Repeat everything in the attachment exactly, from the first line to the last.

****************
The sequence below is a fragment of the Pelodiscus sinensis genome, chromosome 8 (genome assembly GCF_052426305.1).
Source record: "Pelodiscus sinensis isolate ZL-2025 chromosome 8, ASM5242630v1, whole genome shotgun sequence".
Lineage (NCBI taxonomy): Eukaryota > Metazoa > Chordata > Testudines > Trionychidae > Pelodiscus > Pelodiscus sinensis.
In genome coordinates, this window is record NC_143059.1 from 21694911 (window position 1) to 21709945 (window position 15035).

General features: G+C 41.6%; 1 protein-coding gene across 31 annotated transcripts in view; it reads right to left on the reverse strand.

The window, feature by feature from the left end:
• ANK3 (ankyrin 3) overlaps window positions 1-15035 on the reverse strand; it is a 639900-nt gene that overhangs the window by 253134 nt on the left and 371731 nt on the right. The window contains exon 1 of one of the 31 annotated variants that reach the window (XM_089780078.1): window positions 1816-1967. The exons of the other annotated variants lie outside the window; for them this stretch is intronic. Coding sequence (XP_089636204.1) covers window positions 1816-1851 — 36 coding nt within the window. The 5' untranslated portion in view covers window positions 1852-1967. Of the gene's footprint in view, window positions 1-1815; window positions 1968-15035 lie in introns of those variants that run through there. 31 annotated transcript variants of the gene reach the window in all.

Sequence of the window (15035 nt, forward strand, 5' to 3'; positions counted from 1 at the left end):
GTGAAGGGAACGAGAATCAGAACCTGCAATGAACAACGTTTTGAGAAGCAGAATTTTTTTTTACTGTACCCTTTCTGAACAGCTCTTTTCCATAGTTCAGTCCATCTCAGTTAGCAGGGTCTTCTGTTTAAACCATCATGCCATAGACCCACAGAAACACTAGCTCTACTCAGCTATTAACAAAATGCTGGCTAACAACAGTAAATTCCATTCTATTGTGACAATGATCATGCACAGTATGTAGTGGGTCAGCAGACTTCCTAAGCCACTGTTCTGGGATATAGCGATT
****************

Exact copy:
The sequence below is a fragment of the Pelodiscus sinensis genome, chromosome 8 (genome assembly GCF_052426305.1).
Source record: "Pelodiscus sinensis isolate ZL-2025 chromosome 8, ASM5242630v1, whole genome shotgun sequence".
Lineage (NCBI taxonomy): Eukaryota > Metazoa > Chordata > Testudines > Trionychidae > Pelodiscus > Pelodiscus sinensis.
In genome coordinates, this window is record NC_143059.1 from 21694911 (window position 1) to 21709945 (window position 15035).

General features: G+C 41.6%; 1 protein-coding gene across 31 annotated transcripts in view; it reads right to left on the reverse strand.

The window, feature by feature from the left end:
• ANK3 (ankyrin 3) overlaps window positions 1-15035 on the reverse strand; it is a 639900-nt gene that overhangs the window by 253134 nt on the left and 371731 nt on the right. The window contains exon 1 of one of the 31 annotated variants that reach the window (XM_089780078.1): window positions 1816-1967. The exons of the other annotated variants lie outside the window; for them this stretch is intronic. Coding sequence (XP_089636204.1) covers window positions 1816-1851 — 36 coding nt within the window. The 5' untranslated portion in view covers window positions 1852-1967. Of the gene's footprint in view, window positions 1-1815; window positions 1968-15035 lie in introns of those variants that run through there. 31 annotated transcript variants of the gene reach the window in all.

Sequence of the window (15035 nt, forward strand, 5' to 3'; positions counted from 1 at the left end):
GTGAAGGGAACGAGAATCAGAACCTGCAATGAACAACGTTTTGAGAAGCAGAATTTTTTTTTACTGTACCCTTTCTGAACAGCTCTTTTCCATAGTTCAGTCCATCTCAGTTAGCAGGGTCTTCTGTTTAAACCATCATGCCATAGACCCACAGAAACACTAGCTCTACTCAGCTATTAACAAAATGCTGGCTAACAACAGTAAATTCCATTCTATTGTGACAATGATCATGCACAGTATGTAGTGGGTCAGCAGACTTCCTAAGCCACTGTTCTGGGATATAGCGATT